During the 19th century, the idea of “human progress” became the dominant interpretation of historical processes and the most important legitimization of the exercise of power. This began in Europe, taking shape through various ideological forms. This belief that they were representatives and bearers of progress shaped the self-image of many individuals, especially political leaders, philosophers, and entrepreneurs, as well as entire social groups and states. Depending on the ideological form they took, they developed different views of nature, purpose and ways of advancement of progress.. There were and are fundamentally different views on whether or not progress is heading toward an inevitable and definable goal, what this goal might look like, and by what means its achievement can be accelerated, slowed down, or even stopped. In nationalism, progress aims to form a unitary state based on the same language, history, culture, or “race” with inviolable sovereignty; Marxism seeks global communism transcending borders, overcoming poverty, and human alienation; anarchism, the absolute liberation of the individual from the constraints of domination; racism, the purity of a “race” conceived as superior to other ethnic groups and the realization of its claim to domination; social Darwinism, the emergence of genetically ever more highly developed “supermen”. Meanwhile, capitalist liberalism knows no defined goal of “human progress”; “progress” exists in the endless growth of productive forces and material prosperity without an ultimate end goal. All these different ideologies were and are interconnected, some of them even contradictory at first sight. Soviet and Chinese Marxism were able to combine with nationalism, even with certain elements of liberal capitalism in China as of recent; liberal capitalism was able to combine with nationalism and racism to form world-wide imperialism, etc. Therefore, there is no generally accepted and binding definition of “progress” that goes beyond vague terms like “upward”, “forward”, or “higher” development. Regardless of the form or combination, all these ideologies share the belief in an unstoppable “human progress” of some kind.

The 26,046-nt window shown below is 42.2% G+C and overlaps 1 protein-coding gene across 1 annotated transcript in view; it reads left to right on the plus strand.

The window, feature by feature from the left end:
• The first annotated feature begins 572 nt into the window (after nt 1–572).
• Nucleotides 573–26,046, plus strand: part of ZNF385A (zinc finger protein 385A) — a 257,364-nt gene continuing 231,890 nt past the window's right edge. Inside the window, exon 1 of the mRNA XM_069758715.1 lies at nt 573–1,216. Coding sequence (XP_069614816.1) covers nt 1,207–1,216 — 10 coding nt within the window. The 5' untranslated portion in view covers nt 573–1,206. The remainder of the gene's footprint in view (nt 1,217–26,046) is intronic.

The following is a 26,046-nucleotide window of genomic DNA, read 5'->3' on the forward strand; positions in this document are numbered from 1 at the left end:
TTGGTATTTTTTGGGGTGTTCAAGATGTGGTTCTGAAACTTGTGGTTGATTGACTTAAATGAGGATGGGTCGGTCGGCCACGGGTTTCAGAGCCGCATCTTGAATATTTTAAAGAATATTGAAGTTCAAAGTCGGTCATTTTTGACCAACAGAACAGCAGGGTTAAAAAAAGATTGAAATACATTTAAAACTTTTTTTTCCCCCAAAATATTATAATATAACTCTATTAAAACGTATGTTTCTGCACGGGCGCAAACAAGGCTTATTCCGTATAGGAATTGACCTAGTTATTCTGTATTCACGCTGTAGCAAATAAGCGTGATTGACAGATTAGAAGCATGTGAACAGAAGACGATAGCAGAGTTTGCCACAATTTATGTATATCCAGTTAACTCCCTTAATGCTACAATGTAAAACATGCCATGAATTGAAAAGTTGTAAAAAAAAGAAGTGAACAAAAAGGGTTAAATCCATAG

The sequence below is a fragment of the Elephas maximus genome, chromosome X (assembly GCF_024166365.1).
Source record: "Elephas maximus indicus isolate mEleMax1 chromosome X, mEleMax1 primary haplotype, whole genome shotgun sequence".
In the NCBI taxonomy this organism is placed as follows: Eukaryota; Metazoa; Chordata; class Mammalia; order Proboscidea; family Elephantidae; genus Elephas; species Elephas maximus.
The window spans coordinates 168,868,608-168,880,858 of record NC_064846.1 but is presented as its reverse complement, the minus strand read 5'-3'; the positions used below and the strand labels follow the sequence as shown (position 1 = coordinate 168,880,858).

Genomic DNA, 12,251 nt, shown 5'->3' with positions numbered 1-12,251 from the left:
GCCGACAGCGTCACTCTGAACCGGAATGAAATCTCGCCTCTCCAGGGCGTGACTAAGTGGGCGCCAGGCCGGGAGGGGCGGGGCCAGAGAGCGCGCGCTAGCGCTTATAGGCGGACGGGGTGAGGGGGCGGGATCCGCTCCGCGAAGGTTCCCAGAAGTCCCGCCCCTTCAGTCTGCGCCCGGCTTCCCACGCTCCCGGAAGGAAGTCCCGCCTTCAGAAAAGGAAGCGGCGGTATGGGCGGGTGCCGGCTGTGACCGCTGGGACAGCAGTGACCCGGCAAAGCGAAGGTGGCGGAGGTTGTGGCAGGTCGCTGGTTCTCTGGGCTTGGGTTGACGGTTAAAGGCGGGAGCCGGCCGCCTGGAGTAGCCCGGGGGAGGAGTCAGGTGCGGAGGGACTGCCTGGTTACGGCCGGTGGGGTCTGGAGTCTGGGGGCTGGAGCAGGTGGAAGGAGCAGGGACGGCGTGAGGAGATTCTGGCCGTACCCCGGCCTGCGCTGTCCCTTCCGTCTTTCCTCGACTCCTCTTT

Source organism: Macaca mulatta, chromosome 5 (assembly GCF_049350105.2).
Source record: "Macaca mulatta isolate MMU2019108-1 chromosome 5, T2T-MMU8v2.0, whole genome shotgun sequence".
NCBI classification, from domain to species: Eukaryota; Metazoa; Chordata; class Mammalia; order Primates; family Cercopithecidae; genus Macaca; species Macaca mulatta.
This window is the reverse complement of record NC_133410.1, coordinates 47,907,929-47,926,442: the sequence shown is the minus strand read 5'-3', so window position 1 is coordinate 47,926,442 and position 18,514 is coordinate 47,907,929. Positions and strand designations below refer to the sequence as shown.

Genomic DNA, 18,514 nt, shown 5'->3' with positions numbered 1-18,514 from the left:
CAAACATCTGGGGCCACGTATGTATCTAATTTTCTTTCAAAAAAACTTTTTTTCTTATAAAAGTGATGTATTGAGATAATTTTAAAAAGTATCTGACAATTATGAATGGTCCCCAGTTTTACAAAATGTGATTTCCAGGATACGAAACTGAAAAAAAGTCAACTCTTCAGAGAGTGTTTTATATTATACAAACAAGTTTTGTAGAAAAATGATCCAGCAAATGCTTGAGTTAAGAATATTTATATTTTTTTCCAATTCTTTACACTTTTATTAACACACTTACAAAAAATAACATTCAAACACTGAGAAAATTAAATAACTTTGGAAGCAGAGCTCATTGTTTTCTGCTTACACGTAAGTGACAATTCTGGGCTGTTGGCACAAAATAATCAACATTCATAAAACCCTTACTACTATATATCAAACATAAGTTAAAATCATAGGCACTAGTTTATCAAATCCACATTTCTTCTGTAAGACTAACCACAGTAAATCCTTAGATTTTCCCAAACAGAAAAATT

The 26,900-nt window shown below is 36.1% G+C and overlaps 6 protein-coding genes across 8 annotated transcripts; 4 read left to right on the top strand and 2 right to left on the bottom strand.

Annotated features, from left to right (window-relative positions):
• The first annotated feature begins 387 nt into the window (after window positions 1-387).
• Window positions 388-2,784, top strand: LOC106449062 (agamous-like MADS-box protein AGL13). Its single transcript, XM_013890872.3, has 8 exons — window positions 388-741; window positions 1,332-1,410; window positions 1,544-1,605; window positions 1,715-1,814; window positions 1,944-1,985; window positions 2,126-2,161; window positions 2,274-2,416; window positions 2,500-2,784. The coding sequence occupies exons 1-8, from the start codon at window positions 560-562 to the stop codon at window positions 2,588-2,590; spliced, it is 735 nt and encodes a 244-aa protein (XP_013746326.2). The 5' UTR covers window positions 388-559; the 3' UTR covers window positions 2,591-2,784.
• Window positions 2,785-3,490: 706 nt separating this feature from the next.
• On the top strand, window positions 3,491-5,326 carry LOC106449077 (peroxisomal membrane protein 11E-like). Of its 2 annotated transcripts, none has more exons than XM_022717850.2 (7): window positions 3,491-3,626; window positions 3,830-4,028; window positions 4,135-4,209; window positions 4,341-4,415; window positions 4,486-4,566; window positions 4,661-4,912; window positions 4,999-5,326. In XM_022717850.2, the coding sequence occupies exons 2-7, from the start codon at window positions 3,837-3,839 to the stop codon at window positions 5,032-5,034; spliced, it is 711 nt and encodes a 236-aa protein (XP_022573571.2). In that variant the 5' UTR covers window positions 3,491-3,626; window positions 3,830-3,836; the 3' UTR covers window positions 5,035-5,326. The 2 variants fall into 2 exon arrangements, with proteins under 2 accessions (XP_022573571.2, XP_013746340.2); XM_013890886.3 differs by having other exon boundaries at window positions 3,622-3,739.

The idea of being the representative and bearer of “progress” became the central legitimation strategy of European colonialism and imperialism in the 19th century and of Marxism in the 20th century, with the notion being to carry this “progress” into non-European world regions and societies. Different conceptions of the nature and goal of “progress” became essential elements of a global system competition in the 20th century. Along the way, the idea of progress also penetrated non-European cultures which originally had no understanding of history driven by ideologies of progress. In the 20th century, the idea of progress became the central driving force of development and the justification of domination worldwide. Today, almost every political, social, and economic goal legitimizes itself as a contribution to progress. The idea of progress permeates all areas of social activity, from science and technology to law, economics, politics, medicine, and the social system. Almost every partial innovation in these areas is now considered, or at least justified, as part of general progress. These specific dimensions of progress, even if they are mutually beneficial and interdependent, are dominated today by “economic progress”, which has replaced “civilizational progress”. In the conceptual pair of “development” and “underdevelopment”, the division of the world into developing and developed states, the concepts of development and progress merged with each other. Fundamentally, “development” is now understood worldwide as “progress”. It is not accidental that the modern conceptualizations of “progress” and “development” emerged at about the same time and place.